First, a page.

For generations, taglines have served as the foundation for advertising—a short statement poised to deliver the brand message in a memorable way. Today, there is some consensus that the tactic is on life support.
The reasons range from ever-shorter tenures of CMOs (13 months on average, according to recent research) to ever-splintering consumer demographics.
“It used to be on the list of deliverables,” said Mike Wolfsohn, vp/executive creative director at Ignited, Los Angeles. “It was mandatory.” He suggested marketers be bold and definitive about taglines, or skip them all together.
When it comes to developing a hit tagline, there is no set formula, Wolfsohn said. There is little commonality in ones that work.
“Treat it heroically,” he said. “Celebrate it. Don’t relegate it to 8-point type in the lower right-hand corner.”
Too often, taglines are used as safety nets out of a fear that the rest of the campaign isn’t communicating well enough, he said.
These slogans are often more utilitarian and less emotional. They tend to be fed through the focus group mill until they’re watered down beyond recognition. That process does not produce “Think Different,” “Got Milk?” or “Just Do It.”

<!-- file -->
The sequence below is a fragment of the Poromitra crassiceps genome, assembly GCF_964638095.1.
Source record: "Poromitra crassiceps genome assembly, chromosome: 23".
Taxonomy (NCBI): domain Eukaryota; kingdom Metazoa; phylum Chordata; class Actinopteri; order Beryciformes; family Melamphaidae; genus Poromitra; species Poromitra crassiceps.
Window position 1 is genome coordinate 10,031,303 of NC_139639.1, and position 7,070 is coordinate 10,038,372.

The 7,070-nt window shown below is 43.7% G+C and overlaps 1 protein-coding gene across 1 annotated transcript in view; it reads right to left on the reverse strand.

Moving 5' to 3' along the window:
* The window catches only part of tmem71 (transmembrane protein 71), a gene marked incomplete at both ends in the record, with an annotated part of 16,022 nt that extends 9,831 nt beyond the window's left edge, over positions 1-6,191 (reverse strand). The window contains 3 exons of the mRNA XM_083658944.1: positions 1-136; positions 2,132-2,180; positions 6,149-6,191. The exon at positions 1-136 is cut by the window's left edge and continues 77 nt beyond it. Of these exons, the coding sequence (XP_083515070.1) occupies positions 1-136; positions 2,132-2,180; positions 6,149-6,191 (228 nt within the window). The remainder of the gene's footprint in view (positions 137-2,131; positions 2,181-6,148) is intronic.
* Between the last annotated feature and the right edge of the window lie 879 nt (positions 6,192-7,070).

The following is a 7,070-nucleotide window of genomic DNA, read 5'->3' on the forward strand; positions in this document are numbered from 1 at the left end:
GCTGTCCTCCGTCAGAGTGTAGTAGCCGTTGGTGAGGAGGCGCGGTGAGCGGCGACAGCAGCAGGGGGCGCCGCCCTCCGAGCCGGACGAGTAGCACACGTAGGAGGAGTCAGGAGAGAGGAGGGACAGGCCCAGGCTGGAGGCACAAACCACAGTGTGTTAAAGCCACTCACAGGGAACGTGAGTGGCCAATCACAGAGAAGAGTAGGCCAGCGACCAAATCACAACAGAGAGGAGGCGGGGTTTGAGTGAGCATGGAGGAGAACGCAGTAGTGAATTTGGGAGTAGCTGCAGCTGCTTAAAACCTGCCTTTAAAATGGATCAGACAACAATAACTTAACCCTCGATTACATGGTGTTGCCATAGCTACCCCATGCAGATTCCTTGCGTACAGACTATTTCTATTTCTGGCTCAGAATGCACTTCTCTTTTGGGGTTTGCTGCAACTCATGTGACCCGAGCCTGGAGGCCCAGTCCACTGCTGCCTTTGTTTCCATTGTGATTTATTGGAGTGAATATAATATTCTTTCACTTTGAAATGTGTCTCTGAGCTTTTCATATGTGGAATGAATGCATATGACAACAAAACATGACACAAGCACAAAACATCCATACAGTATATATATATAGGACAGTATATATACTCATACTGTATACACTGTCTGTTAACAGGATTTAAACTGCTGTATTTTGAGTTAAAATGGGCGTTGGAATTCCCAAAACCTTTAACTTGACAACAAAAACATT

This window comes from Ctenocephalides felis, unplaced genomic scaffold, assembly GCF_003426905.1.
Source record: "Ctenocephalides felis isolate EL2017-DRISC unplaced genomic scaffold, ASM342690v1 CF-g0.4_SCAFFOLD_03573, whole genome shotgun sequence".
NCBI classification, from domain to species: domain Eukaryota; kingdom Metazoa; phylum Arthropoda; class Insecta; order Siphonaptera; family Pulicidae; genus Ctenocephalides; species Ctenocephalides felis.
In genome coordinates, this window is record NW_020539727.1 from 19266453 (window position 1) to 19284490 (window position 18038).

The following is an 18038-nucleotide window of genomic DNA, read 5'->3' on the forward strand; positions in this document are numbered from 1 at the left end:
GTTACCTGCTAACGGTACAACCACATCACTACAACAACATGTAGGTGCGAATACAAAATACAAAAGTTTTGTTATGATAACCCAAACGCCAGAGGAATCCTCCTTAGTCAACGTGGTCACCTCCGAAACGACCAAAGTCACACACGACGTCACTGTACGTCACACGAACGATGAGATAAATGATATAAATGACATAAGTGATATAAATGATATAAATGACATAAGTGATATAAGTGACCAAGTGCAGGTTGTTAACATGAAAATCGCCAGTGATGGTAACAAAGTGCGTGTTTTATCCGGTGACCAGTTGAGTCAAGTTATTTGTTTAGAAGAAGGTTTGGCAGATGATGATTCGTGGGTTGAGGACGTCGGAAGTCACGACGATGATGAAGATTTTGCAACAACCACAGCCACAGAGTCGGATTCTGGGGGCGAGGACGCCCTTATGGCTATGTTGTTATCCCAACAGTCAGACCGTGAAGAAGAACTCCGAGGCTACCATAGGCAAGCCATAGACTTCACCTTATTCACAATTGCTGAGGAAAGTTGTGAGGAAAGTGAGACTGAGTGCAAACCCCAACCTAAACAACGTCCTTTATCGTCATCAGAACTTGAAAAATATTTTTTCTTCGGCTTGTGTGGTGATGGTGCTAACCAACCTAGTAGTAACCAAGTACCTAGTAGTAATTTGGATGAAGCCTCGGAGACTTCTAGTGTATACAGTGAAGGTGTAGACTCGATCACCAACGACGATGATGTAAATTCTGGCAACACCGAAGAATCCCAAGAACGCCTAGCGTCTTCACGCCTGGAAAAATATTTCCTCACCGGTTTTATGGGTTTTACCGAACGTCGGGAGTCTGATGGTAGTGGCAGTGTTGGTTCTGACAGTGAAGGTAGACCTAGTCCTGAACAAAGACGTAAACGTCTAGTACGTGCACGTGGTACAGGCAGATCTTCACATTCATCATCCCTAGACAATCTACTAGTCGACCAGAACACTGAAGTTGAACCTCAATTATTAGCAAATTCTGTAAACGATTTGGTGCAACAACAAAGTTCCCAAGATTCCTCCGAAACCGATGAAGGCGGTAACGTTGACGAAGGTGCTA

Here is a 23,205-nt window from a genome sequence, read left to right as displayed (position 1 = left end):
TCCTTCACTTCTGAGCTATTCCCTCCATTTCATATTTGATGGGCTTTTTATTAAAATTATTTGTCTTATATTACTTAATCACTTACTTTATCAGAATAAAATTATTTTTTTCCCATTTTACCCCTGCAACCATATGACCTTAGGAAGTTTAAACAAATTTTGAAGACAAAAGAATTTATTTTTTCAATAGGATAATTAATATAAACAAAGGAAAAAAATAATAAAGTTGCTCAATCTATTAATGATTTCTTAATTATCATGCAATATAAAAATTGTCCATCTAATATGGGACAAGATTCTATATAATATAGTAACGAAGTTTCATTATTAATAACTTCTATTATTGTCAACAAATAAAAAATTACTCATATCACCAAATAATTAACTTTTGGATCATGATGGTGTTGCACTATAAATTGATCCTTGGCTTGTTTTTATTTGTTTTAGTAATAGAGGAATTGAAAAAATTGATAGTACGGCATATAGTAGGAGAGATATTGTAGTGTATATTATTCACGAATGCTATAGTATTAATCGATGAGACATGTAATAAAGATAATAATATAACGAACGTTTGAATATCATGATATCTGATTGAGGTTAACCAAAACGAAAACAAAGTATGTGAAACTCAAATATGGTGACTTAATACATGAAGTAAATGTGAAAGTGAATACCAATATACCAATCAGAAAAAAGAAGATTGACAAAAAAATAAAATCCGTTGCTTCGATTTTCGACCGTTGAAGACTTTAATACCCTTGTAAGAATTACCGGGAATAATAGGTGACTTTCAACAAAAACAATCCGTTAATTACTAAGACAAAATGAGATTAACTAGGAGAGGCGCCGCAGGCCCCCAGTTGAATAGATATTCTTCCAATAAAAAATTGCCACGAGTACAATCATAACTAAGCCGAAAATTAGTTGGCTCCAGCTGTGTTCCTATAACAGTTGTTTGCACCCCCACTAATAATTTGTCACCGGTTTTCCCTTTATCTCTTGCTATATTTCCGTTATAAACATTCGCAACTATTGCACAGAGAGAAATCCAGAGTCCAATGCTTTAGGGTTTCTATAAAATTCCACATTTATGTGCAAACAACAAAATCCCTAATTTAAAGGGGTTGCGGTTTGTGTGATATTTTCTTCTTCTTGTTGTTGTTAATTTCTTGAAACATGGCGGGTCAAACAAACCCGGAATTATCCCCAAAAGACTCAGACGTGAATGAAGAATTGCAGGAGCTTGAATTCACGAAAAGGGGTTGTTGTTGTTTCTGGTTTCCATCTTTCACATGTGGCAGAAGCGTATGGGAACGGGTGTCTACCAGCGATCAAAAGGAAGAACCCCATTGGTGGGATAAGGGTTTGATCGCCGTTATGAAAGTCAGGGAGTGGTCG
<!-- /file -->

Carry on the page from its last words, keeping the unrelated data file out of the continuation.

“If the Nike tagline were suggested today, the question back would probably be, ‘Just do what?'” said Wolfsohn. “There’s a level of trepidation now that people won’t get it and they won’t be able to parrot the idea back to you. So, taglines get over defined.”
That’s when they loose strength and become meaningless, he said.
For a slogan to stick, it’s not just coming up with five catchy words or less, said Landor & Associates’ managing director Allen Adamson. It’s vital to weave that message through all the communications and the very brand DNA itself.
“It has to be the right promise, with the brand living up to it, expressed in a sticky unexpected way,” Adamson said. “And then you have to spend money and stay with it for the long haul.”
He points to GE’s “Imagination at Work” as a break-through tagline because it’s more than a slogan. “It’s the business strategy,” he said. “It’s the mission of the company.”
What’s your opinion on taglines? Or, as we prefer to call them, brand promises? Should we stick with one memorable line that sums up the brand? Or, should we vary the message with the market? We’d appreciate your thoughts.